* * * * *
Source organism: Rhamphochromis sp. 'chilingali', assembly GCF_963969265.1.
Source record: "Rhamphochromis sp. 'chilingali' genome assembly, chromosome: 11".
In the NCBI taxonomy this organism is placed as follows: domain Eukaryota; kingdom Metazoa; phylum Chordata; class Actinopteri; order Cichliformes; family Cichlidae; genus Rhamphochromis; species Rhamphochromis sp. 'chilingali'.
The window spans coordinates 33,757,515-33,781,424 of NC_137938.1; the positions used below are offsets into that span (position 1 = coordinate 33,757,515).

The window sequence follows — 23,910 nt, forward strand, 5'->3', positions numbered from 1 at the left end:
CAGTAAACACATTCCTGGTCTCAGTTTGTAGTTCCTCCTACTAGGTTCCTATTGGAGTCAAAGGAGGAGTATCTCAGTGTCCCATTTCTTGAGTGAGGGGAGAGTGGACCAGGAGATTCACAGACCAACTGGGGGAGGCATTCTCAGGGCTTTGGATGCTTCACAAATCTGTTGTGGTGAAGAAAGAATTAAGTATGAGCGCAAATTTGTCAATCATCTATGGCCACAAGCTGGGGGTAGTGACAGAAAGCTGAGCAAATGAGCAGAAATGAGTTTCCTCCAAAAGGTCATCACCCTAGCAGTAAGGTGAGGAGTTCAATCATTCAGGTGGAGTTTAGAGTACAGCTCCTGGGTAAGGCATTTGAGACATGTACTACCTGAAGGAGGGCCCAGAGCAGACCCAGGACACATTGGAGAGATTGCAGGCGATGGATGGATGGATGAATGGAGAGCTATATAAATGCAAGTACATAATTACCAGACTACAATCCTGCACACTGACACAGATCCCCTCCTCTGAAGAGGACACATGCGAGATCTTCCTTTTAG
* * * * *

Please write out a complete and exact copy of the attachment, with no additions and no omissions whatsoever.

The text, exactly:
Source organism: Rhamphochromis sp. 'chilingali', assembly GCF_963969265.1.
Source record: "Rhamphochromis sp. 'chilingali' genome assembly, chromosome: 11".
In the NCBI taxonomy this organism is placed as follows: domain Eukaryota; kingdom Metazoa; phylum Chordata; class Actinopteri; order Cichliformes; family Cichlidae; genus Rhamphochromis; species Rhamphochromis sp. 'chilingali'.
The window spans coordinates 33,757,515-33,781,424 of NC_137938.1; the positions used below are offsets into that span (position 1 = coordinate 33,757,515).

The window sequence follows — 23,910 nt, forward strand, 5'->3', positions numbered from 1 at the left end:
CAGTAAACACATTCCTGGTCTCAGTTTGTAGTTCCTCCTACTAGGTTCCTATTGGAGTCAAAGGAGGAGTATCTCAGTGTCCCATTTCTTGAGTGAGGGGAGAGTGGACCAGGAGATTCACAGACCAACTGGGGGAGGCATTCTCAGGGCTTTGGATGCTTCACAAATCTGTTGTGGTGAAGAAAGAATTAAGTATGAGCGCAAATTTGTCAATCATCTATGGCCACAAGCTGGGGGTAGTGACAGAAAGCTGAGCAAATGAGCAGAAATGAGTTTCCTCCAAAAGGTCATCACCCTAGCAGTAAGGTGAGGAGTTCAATCATTCAGGTGGAGTTTAGAGTACAGCTCCTGGGTAAGGCATTTGAGACATGTACTACCTGAAGGAGGGCCCAGAGCAGACCCAGGACACATTGGAGAGATTGCAGGCGATGGATGGATGGATGAATGGAGAGCTATATAAATGCAAGTACATAATTACCAGACTACAATCCTGCACACTGACACAGATCCCCTCCTCTGAAGAGGACACATGCGAGATCTTCCTTTTAG